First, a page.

Golden Miles of History

The Bridge River Japanese Canadian World War II Interment Camp Site

"The strange wilderness and the majestic beauty of the Coast Mountains that surrounded our small lakeside community was overwhelming. Even the silence of nature was hard to get used to."

- Alan Fujiwara, Hiro, Nikkei National Museum Publication

In 1926, the B.C. Electric Company built the Bridge River Townsite to house workers for the Bridge River Power Project. In 1932, the project was postponed and workers abandoned its frame houses, hotel, community hall, hospital, gymnasium and tennis court with only a maintenance crew left behind.

When Japan bombed Pearl Harbor in December of 1941, their military also laid siege to Hong Kong where 2000 Canadian soldiers were stationed. Canada declared war on Imperial Japan and decades of prejudice against Japanese Canadians culminated in naming them "enemy aliens" and confiscating their fishing boats, automobiles, cameras and radios. A 100 mile "security zone" was delineated along the west coast from which everyone of Japanese origin was forcibly removed. Families of some means negotiated to stay together. Properties, businesses and possessions entrusted to the Custodian of Enemy Property were sold without owners' consent. The Bridge River Townsite became one of the "self-supporting" internment locations.

Dr. Masajiro Miyazaki was sent to Bridge River to look after the medical needs of its 270 internees. Along with a dentist Dr. Fujiwara and his family, the Miyazakis moved into the hospital building and their practices soon expanded to the local community. When Lillooet’s only doctor died, the town petitioned to have Dr. Miyazaki move there. To learn more about this wonderful man, visit Miyazaki House in Lillooet. With electricity and indoor plumbing, the Bridge River Townsite was one of the more comfortable internment locations, but for Japanese Canadians, the war did not end in 1945; racist policies prevented their return to the west coast until 1949. Rationalizing that their concentration on the west coast caused widespread anti-Japanese sentiment, the Canadian government coerced them into dispersing across Canada or being deported to Japan.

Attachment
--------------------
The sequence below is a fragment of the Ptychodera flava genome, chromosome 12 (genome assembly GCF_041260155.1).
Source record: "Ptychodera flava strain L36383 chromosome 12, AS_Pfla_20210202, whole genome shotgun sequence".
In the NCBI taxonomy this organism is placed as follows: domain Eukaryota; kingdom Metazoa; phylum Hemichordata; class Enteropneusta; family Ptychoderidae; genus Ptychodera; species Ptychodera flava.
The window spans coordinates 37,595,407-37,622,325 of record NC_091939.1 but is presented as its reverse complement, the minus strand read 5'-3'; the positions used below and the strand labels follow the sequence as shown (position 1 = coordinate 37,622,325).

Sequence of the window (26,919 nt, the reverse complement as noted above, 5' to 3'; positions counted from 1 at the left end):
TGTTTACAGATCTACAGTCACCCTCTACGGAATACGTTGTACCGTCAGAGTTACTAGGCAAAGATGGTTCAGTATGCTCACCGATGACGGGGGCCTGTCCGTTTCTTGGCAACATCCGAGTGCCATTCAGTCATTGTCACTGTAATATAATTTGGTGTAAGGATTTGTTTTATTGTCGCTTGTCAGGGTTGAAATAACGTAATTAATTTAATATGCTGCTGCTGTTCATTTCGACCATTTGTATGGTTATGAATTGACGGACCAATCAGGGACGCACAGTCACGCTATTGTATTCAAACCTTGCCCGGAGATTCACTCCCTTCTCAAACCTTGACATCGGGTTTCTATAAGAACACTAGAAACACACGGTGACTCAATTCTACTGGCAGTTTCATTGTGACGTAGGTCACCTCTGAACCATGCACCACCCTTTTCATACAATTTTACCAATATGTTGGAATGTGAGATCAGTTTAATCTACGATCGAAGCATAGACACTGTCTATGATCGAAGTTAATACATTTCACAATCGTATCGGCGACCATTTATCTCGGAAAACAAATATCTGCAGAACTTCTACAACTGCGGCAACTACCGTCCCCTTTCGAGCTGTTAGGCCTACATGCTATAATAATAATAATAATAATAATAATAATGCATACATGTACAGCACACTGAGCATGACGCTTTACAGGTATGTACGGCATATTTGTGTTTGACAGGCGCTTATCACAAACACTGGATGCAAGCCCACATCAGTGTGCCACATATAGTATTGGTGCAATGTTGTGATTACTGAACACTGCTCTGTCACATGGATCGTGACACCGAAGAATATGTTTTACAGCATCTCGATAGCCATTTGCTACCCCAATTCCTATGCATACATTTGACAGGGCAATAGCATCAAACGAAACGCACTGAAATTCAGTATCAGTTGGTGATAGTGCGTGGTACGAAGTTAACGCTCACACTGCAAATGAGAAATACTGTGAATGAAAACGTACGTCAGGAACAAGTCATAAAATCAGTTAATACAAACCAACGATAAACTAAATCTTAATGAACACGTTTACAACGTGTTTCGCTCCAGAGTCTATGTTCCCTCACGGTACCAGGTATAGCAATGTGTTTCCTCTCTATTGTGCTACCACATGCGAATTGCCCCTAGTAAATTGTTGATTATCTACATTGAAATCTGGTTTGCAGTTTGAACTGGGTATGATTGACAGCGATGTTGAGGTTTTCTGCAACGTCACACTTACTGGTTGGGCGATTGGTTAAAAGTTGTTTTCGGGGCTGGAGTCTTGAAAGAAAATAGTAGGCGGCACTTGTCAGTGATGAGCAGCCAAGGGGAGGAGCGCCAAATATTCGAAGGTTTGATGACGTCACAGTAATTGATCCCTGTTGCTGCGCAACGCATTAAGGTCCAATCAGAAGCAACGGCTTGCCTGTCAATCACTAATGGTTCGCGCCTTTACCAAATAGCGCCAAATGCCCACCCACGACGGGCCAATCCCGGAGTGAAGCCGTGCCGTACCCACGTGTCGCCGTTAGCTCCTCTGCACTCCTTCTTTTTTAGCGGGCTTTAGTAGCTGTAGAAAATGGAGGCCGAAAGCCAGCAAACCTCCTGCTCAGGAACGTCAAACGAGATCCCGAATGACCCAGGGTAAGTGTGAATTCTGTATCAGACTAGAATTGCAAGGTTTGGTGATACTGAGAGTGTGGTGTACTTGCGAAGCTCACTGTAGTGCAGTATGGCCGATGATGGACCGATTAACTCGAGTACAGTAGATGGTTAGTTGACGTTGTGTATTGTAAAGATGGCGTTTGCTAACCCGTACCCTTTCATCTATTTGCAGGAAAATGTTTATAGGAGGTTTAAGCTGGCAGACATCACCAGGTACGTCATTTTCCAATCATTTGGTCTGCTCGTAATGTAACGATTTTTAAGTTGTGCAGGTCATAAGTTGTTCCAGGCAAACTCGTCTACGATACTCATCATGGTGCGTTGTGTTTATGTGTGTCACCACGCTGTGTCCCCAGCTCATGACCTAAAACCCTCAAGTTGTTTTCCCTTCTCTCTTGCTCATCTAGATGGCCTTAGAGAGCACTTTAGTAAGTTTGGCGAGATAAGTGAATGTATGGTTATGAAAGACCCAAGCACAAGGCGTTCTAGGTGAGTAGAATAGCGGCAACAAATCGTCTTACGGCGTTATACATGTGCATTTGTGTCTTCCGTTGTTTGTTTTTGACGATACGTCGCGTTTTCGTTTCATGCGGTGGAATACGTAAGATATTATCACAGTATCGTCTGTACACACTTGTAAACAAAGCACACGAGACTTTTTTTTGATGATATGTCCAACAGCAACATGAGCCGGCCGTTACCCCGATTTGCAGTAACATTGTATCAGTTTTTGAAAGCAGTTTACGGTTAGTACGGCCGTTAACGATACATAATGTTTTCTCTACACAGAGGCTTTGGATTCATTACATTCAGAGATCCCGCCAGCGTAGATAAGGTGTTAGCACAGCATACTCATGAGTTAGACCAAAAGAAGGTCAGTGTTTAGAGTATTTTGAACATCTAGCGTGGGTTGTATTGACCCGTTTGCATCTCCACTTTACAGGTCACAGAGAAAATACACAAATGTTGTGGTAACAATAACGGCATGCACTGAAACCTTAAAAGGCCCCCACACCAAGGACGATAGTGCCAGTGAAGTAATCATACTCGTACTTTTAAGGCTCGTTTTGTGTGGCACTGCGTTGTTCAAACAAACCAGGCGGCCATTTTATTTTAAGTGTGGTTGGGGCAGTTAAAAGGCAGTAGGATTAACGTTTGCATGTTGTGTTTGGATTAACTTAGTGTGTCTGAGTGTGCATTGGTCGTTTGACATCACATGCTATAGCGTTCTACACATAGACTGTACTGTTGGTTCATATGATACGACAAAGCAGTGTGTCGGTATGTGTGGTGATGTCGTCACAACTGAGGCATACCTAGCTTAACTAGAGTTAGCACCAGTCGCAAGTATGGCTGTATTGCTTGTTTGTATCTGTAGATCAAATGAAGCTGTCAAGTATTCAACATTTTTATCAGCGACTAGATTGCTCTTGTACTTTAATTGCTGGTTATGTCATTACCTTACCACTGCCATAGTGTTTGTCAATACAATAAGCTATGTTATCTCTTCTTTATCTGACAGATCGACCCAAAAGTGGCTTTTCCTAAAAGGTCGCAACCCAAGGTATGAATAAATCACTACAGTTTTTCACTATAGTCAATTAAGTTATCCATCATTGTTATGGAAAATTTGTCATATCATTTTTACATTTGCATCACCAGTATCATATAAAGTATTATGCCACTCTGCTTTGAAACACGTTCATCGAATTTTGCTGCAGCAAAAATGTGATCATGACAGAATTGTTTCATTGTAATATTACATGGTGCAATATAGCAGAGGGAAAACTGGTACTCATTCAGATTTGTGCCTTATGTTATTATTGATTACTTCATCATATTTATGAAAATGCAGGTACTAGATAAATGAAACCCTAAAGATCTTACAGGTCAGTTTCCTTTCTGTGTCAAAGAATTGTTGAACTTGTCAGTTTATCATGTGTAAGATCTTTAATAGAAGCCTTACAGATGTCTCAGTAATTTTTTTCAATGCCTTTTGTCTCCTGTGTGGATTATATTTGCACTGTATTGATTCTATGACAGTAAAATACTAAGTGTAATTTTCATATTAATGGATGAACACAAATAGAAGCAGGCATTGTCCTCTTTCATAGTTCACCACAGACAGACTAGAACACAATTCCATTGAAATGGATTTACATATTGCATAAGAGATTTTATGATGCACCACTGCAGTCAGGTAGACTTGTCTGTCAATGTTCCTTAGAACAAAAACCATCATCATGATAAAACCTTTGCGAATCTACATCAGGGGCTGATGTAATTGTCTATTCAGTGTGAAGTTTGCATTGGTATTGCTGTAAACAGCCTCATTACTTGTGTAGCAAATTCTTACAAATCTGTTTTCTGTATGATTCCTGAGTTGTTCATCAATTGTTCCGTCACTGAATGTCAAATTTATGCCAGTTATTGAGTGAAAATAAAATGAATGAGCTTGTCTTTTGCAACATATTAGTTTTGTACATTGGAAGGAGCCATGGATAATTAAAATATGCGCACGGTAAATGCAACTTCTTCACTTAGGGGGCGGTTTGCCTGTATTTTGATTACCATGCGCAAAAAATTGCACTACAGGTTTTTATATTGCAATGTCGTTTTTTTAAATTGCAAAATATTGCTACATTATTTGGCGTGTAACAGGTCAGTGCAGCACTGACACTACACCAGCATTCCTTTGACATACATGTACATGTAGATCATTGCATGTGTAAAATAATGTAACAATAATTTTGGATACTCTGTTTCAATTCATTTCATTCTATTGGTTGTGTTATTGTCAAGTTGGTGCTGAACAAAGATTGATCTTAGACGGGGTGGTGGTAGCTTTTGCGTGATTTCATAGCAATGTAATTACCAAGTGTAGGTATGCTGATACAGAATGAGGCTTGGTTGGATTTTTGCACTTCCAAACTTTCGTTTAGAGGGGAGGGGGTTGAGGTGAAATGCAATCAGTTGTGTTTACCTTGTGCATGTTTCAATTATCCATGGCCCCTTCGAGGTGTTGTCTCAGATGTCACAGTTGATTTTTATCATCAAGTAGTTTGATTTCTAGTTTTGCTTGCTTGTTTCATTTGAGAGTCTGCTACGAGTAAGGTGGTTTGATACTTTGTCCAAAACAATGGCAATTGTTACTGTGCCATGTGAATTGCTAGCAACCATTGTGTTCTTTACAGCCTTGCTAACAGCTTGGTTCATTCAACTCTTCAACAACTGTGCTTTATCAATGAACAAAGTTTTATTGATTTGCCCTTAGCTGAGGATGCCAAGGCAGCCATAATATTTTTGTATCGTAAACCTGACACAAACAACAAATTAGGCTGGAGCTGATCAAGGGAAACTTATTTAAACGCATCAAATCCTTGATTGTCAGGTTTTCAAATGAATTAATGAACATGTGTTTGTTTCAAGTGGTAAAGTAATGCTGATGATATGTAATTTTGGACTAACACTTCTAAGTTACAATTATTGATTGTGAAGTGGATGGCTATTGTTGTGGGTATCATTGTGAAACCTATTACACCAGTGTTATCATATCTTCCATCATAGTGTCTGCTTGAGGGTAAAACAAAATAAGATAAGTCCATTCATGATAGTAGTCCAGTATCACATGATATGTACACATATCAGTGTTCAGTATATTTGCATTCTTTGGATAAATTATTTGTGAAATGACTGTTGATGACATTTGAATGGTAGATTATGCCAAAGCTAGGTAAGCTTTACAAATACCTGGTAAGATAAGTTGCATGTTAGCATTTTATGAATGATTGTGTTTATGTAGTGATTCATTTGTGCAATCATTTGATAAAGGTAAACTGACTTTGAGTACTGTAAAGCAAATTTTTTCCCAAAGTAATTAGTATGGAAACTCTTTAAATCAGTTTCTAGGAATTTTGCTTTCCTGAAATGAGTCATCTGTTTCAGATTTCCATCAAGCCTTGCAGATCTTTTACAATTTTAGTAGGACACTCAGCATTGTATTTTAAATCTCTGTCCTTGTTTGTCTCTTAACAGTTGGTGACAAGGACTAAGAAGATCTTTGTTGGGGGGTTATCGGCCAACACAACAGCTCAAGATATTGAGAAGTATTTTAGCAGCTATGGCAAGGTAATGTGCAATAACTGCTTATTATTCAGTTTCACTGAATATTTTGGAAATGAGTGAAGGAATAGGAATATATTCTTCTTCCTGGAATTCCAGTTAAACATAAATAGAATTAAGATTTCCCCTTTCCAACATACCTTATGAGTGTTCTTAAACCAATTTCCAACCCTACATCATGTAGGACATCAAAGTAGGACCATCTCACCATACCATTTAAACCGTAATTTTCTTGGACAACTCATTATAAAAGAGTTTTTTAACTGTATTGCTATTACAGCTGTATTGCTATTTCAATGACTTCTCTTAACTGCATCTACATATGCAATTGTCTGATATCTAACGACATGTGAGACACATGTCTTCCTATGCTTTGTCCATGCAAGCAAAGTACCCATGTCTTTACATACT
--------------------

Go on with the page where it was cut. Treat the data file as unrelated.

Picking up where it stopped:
Demoralized by years of incarceration and the loss of their previous lives, businesses and properties, approximately 4,000 out of 21,000 Interned Japanese Canadians left Canada for Japan in 1946, while others went east of the Rockies and focused on rebuilding their livelihood in a new environment.

In the late 1970s, declassified documents revealed that the destruction of the Japanese Canadian community was purely a political measure; they were not considered to be a security threat by top military or police authorities. While Japanese Americans were similarly removed from the west coast and incarcerated, unlike in Canada, restrictions against them were eased off early in 1945.

In 1986, chartered accountants, Price Waterhouse Vancouver office, estimated that the loss to the Japanese Canadian community as the result of their uprooting amounted to over $400 million. In 1988, the Redress Settlement offered individual and community compensation in the amount well over $300 million.

During the internment, Dr. Fujiwara and his son Alan built this miniature castle seen here on the landscaped area near by their home which is now the Bridge River Public Library. In 2011, the Bridge River Townsite was completely rebuilt, but this castle remains as a concrete reminder that equality among the races needs continuous advocacy and safeguarding.

To learn more about Japanese Canadian Internment in the Lillooet area, visit the Lillooet Museum/Info Centre & Miyazaki House in downtown Lillooet, the East Lillooet Internment Camp Site on Highway 12 and the Minto Internment Camp Site at Gun Creek Campground or go to